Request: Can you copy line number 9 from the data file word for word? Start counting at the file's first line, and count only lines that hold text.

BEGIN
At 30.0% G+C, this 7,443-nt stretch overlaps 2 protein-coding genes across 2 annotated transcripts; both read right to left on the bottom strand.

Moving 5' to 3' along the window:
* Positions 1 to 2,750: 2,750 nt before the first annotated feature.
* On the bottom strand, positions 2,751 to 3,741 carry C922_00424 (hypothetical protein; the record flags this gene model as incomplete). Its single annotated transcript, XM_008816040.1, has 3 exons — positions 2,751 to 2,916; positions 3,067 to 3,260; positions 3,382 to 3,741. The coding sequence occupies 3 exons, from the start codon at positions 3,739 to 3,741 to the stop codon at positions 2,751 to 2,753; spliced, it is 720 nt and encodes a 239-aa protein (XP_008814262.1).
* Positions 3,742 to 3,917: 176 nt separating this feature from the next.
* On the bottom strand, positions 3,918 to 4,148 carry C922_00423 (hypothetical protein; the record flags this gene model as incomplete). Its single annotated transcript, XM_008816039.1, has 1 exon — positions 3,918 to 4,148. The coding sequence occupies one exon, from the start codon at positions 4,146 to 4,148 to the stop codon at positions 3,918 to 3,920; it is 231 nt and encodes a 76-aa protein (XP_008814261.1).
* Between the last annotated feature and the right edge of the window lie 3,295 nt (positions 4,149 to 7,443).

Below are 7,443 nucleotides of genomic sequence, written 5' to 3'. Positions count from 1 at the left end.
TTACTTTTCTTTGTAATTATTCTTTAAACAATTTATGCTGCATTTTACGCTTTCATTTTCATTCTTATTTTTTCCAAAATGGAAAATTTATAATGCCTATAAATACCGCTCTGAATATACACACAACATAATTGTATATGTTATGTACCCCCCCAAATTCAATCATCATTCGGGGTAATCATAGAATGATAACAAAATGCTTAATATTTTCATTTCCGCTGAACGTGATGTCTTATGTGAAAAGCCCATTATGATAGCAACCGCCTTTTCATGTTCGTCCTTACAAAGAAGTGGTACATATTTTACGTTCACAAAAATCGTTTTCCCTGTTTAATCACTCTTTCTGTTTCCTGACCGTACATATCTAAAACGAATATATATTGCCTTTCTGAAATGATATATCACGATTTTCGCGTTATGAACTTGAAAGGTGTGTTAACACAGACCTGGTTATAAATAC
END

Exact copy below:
TTACTTTTCTTTGTAATTATTCTTTAAACAATTTATGCTGCATTTTACGCTTTCATTTTCATTCTTATTTTTTCCAAAATGGAAAATTTATAATGCCTATAAATACCGCTCTGAATATACACACAACATAATTGTATATGTTATGTACCCCCCCAAATTCAATCATCATTCGGGGTAATCATAGAATGATAACAAAATGCTTAATATTTTCATTTCCGCTGAACGTGATGTCTTATGTGAAAAGCCCATTATGATAGCAACCGCCTTTTCATGTTCGTCCTTACAAAGAAGTGGTACATATTTTACGTTCACAAAAATCGTTTTCCCTGTTTAATCACTCTTTCTGTTTCCTGACCGTACATATCTAAAACGAATATATATTGCCTTTCTGAAATGATATATCACGATTTTCGCGTTATGAACTTGAAAGGTGTGTTAACACAGACCTGGTTATAAATAC